June 7, 2017
Health department adds a follow-up recommendation to “Don’t Poop in the Pool,” warns swimmers, “Don’t Drink the Water”
(SALT LAKE COUNTY)— The Salt Lake County
Health Department (SLCoHD) kicked off its annual Healthy Swimming season by
echoing the CDC’s newest recommendation that swimmers keep the water they swim in
out of their mouths. Last month, the CDC announced that Cryptosporidium outbreaks
in the U.S. have doubled since 2014 (from 16 in 2014 to 32 in 2016), though
Salt Lake County crypto cases remain lower than average thanks to conscientious
swimmers and effective pool operators.
The national increase in outbreaks, along with
swimmer survey information, led the CDC to add a follow-up recommendation to
their usual “Don’t Poop in the Pool,” now also warning swimmers, “Don’t Drink
“A recent survey found that one in four adults
(25%) have gone swimming within one hour of having diarrhea,” explained Rick Ledbetter, SLCoHD water
quality supervisor. “And 1 in 5 (20%) admit that they pee in the pool. That
doesn’t include adults who don’t admit it, or children who may not know better!”
Other statistics show that
of adults (52%) “seldom or never” shower before swimming in a pool.
average swimmier has about 10 grams of fecal matter (poop) on their body at any
(that’s 10 million microbes or about the weight of 4 pennies).
in five adults (60%) admit to swallowing pool water while swimming.
“Data also suggest that swallowing fewer than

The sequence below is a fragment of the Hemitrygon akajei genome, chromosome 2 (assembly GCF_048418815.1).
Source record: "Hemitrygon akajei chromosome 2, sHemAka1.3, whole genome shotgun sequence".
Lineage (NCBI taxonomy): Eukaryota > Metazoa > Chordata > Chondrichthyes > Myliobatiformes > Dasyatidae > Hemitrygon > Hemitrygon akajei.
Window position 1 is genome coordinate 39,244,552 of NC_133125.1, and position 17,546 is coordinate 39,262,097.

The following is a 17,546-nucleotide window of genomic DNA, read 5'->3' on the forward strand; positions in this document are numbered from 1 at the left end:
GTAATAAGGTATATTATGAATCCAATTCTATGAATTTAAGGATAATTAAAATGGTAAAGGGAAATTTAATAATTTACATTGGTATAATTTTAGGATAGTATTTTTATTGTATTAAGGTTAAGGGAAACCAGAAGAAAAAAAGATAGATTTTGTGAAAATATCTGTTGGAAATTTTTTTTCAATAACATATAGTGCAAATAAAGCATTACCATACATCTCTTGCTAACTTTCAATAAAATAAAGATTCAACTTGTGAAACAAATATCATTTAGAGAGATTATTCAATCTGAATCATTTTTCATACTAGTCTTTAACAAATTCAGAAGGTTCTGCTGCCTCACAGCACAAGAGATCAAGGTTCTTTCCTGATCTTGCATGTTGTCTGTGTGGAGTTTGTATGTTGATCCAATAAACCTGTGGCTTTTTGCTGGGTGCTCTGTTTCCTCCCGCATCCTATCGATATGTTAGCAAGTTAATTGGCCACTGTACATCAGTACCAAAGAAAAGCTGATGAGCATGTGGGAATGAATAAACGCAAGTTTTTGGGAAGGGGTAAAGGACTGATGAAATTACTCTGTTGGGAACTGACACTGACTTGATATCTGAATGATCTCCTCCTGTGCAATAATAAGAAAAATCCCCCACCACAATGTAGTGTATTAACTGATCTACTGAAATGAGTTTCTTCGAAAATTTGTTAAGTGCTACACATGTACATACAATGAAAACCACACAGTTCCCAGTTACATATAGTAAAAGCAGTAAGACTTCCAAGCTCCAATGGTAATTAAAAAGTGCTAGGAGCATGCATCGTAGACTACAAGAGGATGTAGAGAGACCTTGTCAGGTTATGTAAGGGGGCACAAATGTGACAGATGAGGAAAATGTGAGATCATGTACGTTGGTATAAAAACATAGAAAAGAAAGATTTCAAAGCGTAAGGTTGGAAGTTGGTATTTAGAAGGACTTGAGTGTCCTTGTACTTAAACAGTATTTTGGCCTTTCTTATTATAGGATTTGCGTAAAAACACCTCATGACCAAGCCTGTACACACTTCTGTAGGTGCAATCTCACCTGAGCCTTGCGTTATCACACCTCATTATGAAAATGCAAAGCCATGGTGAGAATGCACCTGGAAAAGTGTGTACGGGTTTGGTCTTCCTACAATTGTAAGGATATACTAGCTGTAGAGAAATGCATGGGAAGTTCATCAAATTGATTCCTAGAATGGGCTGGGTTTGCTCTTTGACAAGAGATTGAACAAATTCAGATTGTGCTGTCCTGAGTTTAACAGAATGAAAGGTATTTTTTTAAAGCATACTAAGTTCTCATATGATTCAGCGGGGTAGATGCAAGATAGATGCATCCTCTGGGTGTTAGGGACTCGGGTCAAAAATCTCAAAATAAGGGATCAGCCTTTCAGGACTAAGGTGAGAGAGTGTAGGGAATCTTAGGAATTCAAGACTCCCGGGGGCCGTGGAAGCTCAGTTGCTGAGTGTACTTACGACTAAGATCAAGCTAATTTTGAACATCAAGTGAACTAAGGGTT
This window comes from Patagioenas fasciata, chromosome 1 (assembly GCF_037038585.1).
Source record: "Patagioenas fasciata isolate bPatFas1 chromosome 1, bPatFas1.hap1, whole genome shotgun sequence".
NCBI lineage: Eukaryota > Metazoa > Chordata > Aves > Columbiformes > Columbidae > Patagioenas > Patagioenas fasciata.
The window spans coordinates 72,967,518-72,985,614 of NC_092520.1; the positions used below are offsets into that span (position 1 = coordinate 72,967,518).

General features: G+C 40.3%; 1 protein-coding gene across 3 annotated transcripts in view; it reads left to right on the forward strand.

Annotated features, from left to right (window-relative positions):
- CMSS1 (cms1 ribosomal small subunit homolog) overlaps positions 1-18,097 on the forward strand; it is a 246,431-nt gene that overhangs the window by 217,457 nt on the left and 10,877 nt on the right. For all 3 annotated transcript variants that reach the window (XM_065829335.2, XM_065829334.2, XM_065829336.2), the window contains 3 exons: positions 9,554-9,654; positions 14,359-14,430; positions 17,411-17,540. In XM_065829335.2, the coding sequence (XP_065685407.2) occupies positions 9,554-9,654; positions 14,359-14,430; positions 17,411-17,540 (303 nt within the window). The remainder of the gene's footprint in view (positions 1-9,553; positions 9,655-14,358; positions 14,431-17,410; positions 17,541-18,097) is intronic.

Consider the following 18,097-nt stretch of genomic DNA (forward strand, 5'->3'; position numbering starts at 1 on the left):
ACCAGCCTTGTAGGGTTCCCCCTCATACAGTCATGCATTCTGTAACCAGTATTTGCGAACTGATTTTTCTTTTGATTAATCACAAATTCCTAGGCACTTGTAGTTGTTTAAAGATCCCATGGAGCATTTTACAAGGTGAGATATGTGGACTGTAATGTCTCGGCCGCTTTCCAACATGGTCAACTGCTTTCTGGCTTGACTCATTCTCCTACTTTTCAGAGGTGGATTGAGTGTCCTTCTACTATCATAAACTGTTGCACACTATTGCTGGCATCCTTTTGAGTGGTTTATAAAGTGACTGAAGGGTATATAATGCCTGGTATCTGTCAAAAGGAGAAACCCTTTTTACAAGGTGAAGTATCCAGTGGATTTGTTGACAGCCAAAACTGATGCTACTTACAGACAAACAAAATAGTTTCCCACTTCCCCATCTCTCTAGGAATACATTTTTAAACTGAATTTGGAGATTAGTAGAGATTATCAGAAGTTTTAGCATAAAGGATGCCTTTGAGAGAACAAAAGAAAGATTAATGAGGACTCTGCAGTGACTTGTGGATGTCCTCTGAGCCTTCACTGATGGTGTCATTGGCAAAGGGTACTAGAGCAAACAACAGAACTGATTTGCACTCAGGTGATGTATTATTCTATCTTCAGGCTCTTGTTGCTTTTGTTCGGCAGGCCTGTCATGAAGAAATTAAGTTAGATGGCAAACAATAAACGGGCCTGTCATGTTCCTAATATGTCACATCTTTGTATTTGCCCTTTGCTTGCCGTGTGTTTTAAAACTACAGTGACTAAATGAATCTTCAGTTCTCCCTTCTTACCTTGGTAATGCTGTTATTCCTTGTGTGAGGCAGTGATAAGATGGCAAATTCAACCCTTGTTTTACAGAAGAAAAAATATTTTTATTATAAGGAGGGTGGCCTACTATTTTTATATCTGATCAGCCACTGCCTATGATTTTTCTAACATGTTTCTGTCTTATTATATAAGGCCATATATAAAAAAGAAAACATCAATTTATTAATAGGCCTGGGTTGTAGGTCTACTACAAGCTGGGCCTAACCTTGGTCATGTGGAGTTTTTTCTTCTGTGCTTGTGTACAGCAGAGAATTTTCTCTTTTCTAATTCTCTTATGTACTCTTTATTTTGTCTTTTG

10 crypto organisms can result in becoming infected,” Ledbetter says, “so it
doesn’t take much water in your mouth to make you sick.”
On average, adults swallow about 1 tablespoon
of pool water. Kids swallow over double that amount with 2.5 tablespoons. One
small sip of fecal-contaminated water could make you sick for up to three weeks
with nausea, vomiting or watery diarrhea.
Crypto is the most common cause of diarrheal
illness linked to swimming pools and water playgrounds because it’s not easily
killed by chlorine, and it can survive up to 10 days in chemically treated
water. UV filtration is a more effective method of killing crypto, but it can
take time to run all the water in a large feature through a UV filtration
Those challenges are why educated swimmers
remain the #1 defense against crypto and other waterborne illnesses, and health
officials remind swimmers to wash thoroughly—especially backsides—immediately
before entering a pool or water feature.
“It’s best to keep poop out of the pool in the first place, so wash often and
wash well,” said Ledbetter. “And in case others aren’t as responsible as you—keep
the pool water out of your mouth.”